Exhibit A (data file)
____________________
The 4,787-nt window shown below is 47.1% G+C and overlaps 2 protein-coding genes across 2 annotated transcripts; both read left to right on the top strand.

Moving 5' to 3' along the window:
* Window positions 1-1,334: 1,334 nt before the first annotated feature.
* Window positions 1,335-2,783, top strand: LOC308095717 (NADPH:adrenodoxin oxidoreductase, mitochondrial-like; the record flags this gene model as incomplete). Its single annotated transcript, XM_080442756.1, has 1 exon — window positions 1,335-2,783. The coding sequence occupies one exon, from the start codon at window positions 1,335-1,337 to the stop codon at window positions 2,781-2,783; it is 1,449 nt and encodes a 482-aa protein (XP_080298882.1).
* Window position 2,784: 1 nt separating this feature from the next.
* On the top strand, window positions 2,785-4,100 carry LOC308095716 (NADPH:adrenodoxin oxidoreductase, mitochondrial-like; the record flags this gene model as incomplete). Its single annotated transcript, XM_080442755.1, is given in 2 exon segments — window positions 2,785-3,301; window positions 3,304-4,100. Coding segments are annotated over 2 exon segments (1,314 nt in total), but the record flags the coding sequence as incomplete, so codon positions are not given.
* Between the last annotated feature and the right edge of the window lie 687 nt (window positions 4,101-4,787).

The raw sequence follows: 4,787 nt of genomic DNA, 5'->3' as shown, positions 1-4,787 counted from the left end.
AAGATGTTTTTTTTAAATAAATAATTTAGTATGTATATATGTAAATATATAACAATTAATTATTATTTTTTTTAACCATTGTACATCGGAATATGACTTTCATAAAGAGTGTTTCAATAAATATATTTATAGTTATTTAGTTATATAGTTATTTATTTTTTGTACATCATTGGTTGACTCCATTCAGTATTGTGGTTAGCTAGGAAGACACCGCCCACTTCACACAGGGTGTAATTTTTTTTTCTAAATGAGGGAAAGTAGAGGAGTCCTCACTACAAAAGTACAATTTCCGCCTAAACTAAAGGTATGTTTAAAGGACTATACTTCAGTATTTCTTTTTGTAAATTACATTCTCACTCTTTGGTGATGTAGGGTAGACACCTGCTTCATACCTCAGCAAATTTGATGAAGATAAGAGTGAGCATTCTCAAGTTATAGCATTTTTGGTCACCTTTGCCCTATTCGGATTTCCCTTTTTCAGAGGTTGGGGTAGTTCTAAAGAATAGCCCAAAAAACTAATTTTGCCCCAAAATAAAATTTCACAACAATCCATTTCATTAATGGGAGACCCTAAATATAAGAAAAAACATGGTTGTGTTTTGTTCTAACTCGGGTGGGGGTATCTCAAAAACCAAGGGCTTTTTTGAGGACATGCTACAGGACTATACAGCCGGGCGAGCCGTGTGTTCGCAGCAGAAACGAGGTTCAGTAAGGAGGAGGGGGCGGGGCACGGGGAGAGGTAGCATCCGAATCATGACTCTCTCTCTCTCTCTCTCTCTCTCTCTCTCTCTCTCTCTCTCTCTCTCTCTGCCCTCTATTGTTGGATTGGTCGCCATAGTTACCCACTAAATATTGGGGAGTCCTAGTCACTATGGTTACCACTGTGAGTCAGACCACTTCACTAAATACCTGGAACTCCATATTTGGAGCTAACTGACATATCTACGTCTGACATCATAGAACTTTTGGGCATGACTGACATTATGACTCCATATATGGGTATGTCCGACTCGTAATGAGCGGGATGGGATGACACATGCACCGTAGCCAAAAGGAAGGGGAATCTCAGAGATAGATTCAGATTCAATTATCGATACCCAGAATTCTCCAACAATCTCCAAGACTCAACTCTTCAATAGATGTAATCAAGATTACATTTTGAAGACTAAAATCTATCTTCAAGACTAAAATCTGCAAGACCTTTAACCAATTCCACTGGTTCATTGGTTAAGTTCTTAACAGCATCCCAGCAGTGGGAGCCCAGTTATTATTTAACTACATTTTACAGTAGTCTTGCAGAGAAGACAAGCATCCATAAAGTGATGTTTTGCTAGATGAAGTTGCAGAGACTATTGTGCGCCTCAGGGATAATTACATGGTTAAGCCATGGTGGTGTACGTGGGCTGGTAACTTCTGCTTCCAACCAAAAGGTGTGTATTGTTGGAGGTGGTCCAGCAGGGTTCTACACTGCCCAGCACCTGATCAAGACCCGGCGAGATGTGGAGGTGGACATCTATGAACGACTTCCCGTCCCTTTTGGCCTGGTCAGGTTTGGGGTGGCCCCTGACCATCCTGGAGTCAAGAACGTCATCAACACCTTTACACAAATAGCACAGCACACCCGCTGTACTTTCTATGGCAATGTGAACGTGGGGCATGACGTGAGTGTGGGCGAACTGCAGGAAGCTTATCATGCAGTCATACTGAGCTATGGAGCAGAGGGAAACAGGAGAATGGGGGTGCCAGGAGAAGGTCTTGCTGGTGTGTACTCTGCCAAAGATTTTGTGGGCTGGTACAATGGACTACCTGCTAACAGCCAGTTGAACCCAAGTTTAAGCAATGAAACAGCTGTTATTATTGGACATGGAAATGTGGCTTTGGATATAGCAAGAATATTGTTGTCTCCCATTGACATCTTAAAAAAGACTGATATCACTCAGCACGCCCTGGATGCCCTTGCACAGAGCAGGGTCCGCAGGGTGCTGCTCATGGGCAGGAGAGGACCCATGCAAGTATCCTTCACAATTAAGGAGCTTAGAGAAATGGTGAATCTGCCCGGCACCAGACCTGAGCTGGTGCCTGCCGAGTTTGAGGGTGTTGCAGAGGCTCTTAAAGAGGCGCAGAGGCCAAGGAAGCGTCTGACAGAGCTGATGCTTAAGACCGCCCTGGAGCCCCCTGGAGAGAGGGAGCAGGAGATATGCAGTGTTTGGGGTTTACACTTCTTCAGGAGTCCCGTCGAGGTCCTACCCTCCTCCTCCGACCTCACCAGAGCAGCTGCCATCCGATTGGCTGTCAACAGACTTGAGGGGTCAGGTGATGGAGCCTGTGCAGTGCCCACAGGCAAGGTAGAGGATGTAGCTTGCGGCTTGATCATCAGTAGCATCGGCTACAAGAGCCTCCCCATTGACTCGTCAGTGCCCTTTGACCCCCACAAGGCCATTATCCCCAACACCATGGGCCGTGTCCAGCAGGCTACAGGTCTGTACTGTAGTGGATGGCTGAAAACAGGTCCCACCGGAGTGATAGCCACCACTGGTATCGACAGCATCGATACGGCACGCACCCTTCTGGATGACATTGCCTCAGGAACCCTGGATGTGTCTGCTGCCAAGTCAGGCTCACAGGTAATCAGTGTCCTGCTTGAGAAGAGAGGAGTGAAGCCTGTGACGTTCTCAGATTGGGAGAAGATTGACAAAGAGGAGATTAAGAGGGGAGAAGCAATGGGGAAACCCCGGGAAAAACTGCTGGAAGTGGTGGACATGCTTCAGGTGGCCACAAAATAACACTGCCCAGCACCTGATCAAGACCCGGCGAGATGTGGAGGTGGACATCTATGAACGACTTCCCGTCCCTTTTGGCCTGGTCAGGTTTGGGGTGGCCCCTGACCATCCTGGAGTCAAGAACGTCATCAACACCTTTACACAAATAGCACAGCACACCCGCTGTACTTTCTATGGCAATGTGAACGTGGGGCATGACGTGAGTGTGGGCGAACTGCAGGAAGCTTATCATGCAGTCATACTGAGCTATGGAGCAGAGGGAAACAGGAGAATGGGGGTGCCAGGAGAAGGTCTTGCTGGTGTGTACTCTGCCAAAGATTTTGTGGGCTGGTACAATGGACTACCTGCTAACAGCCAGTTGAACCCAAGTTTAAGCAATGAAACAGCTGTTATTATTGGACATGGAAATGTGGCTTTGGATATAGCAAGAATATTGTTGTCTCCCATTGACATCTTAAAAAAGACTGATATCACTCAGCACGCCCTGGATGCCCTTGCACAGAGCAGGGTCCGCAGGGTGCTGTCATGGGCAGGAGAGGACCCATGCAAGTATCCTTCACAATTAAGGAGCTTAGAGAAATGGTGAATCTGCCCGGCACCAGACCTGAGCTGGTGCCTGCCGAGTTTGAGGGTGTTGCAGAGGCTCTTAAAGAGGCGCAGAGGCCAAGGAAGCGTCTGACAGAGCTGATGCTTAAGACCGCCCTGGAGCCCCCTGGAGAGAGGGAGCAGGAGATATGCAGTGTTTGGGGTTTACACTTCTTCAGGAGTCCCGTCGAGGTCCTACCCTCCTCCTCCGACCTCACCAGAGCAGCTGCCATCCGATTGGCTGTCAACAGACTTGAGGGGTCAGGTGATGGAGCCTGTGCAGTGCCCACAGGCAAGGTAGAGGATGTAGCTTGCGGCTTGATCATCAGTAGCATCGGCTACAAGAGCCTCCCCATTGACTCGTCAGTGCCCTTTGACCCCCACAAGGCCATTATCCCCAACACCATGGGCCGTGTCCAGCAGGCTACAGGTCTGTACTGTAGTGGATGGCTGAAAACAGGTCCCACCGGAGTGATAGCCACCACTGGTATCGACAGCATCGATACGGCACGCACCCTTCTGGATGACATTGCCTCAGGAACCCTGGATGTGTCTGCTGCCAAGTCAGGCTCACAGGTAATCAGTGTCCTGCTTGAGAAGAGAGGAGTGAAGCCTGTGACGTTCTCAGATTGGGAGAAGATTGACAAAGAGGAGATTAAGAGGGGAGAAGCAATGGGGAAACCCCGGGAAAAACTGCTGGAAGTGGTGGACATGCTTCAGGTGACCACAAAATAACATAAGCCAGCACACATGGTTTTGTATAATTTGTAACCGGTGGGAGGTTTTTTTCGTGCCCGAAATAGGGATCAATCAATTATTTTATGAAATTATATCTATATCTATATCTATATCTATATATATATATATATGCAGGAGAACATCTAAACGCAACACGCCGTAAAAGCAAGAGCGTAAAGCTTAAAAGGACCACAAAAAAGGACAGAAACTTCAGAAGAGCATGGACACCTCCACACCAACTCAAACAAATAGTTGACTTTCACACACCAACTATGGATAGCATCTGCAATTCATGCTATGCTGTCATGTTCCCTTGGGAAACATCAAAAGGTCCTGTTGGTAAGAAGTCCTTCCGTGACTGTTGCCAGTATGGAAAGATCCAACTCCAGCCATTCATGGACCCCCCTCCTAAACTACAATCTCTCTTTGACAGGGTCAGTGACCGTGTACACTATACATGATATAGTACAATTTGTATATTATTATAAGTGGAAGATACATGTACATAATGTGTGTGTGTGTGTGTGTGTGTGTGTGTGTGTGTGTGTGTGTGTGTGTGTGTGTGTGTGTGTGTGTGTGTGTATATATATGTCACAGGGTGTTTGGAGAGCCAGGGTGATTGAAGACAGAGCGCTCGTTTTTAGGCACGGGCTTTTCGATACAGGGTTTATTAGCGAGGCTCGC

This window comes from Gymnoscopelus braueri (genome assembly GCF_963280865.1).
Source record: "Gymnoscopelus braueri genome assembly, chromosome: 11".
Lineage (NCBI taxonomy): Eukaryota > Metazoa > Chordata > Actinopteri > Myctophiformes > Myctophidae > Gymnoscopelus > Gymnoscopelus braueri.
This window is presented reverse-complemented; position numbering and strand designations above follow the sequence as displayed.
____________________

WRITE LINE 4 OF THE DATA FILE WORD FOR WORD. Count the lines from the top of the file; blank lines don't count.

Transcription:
* Window positions 1,335-2,783, top strand: LOC308095717 (NADPH:adrenodoxin oxidoreductase, mitochondrial-like; the record flags this gene model as incomplete). Its single annotated transcript, XM_080442756.1, has 1 exon — window positions 1,335-2,783. The coding sequence occupies one exon, from the start codon at window positions 1,335-1,337 to the stop codon at window positions 2,781-2,783; it is 1,449 nt and encodes a 482-aa protein (XP_080298882.1).